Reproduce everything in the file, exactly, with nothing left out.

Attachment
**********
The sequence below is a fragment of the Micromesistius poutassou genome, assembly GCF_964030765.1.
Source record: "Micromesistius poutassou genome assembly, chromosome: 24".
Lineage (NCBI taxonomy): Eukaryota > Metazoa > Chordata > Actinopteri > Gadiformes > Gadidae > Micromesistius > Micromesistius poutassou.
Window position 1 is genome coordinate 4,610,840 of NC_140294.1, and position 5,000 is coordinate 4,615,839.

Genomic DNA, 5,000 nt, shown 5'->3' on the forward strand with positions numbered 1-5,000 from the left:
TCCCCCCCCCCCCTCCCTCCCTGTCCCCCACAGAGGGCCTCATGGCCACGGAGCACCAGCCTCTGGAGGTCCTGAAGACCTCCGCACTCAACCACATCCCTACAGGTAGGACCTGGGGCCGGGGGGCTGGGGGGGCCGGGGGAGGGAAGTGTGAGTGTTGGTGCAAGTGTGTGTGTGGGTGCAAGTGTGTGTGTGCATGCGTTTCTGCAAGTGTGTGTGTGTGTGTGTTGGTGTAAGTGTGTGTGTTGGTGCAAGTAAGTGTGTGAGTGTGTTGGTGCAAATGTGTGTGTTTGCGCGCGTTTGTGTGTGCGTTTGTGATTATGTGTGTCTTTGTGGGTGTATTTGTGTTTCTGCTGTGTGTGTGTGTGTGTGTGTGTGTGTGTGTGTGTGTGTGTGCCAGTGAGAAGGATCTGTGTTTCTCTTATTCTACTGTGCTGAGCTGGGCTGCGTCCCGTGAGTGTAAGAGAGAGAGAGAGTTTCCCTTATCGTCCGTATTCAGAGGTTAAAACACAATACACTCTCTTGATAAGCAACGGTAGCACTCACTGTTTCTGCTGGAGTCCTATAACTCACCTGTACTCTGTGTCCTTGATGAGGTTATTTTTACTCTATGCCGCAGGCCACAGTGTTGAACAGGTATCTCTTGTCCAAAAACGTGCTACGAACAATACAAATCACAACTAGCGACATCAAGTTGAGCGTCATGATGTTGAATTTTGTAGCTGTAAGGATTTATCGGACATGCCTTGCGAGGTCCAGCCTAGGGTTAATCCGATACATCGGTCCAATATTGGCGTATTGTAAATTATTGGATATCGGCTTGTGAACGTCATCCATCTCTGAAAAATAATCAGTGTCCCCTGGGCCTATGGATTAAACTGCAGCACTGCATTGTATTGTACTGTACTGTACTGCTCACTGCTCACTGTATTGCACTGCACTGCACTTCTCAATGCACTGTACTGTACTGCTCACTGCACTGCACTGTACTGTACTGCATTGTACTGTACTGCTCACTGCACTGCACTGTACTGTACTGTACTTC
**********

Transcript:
The sequence below is a fragment of the Micromesistius poutassou genome, assembly GCF_964030765.1.
Source record: "Micromesistius poutassou genome assembly, chromosome: 24".
Lineage (NCBI taxonomy): Eukaryota > Metazoa > Chordata > Actinopteri > Gadiformes > Gadidae > Micromesistius > Micromesistius poutassou.
Window position 1 is genome coordinate 4,610,840 of NC_140294.1, and position 5,000 is coordinate 4,615,839.

Genomic DNA, 5,000 nt, shown 5'->3' on the forward strand with positions numbered 1-5,000 from the left:
TCCCCCCCCCCCCTCCCTCCCTGTCCCCCACAGAGGGCCTCATGGCCACGGAGCACCAGCCTCTGGAGGTCCTGAAGACCTCCGCACTCAACCACATCCCTACAGGTAGGACCTGGGGCCGGGGGGCTGGGGGGGCCGGGGGAGGGAAGTGTGAGTGTTGGTGCAAGTGTGTGTGTGGGTGCAAGTGTGTGTGTGCATGCGTTTCTGCAAGTGTGTGTGTGTGTGTGTTGGTGTAAGTGTGTGTGTTGGTGCAAGTAAGTGTGTGAGTGTGTTGGTGCAAATGTGTGTGTTTGCGCGCGTTTGTGTGTGCGTTTGTGATTATGTGTGTCTTTGTGGGTGTATTTGTGTTTCTGCTGTGTGTGTGTGTGTGTGTGTGTGTGTGTGTGTGTGTGTGTGCCAGTGAGAAGGATCTGTGTTTCTCTTATTCTACTGTGCTGAGCTGGGCTGCGTCCCGTGAGTGTAAGAGAGAGAGAGAGTTTCCCTTATCGTCCGTATTCAGAGGTTAAAACACAATACACTCTCTTGATAAGCAACGGTAGCACTCACTGTTTCTGCTGGAGTCCTATAACTCACCTGTACTCTGTGTCCTTGATGAGGTTATTTTTACTCTATGCCGCAGGCCACAGTGTTGAACAGGTATCTCTTGTCCAAAAACGTGCTACGAACAATACAAATCACAACTAGCGACATCAAGTTGAGCGTCATGATGTTGAATTTTGTAGCTGTAAGGATTTATCGGACATGCCTTGCGAGGTCCAGCCTAGGGTTAATCCGATACATCGGTCCAATATTGGCGTATTGTAAATTATTGGATATCGGCTTGTGAACGTCATCCATCTCTGAAAAATAATCAGTGTCCCCTGGGCCTATGGATTAAACTGCAGCACTGCATTGTATTGTACTGTACTGTACTGCTCACTGCTCACTGTATTGCACTGCACTGCACTTCTCAATGCACTGTACTGTACTGCTCACTGCACTGCACTGTACTGTACTGCATTGTACTGTACTGCTCACTGCACTGCACTGTACTGTACTGTACTTC